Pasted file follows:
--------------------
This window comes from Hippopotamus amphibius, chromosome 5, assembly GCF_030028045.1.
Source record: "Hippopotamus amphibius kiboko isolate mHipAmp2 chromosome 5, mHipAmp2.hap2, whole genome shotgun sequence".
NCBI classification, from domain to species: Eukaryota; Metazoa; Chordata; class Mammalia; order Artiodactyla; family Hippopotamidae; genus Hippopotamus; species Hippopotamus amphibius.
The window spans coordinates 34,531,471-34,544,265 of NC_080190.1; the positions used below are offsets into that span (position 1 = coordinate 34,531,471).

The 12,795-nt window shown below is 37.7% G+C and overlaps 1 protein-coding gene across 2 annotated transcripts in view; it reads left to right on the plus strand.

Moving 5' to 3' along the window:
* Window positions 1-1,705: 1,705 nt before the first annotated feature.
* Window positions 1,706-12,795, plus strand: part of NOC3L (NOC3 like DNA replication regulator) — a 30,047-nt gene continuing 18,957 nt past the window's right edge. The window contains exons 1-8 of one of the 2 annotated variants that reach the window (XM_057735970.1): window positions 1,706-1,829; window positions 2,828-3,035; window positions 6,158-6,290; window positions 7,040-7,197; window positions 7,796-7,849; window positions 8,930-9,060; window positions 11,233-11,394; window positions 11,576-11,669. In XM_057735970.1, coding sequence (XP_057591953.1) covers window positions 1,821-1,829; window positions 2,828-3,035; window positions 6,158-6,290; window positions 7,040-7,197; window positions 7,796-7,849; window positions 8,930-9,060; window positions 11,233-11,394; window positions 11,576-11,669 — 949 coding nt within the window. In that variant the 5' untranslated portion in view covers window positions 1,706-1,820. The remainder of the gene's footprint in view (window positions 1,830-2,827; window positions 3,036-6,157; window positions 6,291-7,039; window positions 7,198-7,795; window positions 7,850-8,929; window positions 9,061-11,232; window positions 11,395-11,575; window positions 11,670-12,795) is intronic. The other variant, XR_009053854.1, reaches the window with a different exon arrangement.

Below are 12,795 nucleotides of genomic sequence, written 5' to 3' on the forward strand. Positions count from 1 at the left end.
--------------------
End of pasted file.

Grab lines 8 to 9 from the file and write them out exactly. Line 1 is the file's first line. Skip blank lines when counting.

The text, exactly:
* Window positions 1,706-12,795, plus strand: part of NOC3L (NOC3 like DNA replication regulator) — a 30,047-nt gene continuing 18,957 nt past the window's right edge. The window contains exons 1-8 of one of the 2 annotated variants that reach the window (XM_057735970.1): window positions 1,706-1,829; window positions 2,828-3,035; window positions 6,158-6,290; window positions 7,040-7,197; window positions 7,796-7,849; window positions 8,930-9,060; window positions 11,233-11,394; window positions 11,576-11,669. In XM_057735970.1, coding sequence (XP_057591953.1) covers window positions 1,821-1,829; window positions 2,828-3,035; window positions 6,158-6,290; window positions 7,040-7,197; window positions 7,796-7,849; window positions 8,930-9,060; window positions 11,233-11,394; window positions 11,576-11,669 — 949 coding nt within the window. In that variant the 5' untranslated portion in view covers window positions 1,706-1,820. The remainder of the gene's footprint in view (window positions 1,830-2,827; window positions 3,036-6,157; window positions 6,291-7,039; window positions 7,198-7,795; window positions 7,850-8,929; window positions 9,061-11,232; window positions 11,395-11,575; window positions 11,670-12,795) is intronic. The other variant, XR_009053854.1, reaches the window with a different exon arrangement.

Below are 12,795 nucleotides of genomic sequence, written 5' to 3' on the forward strand. Positions count from 1 at the left end.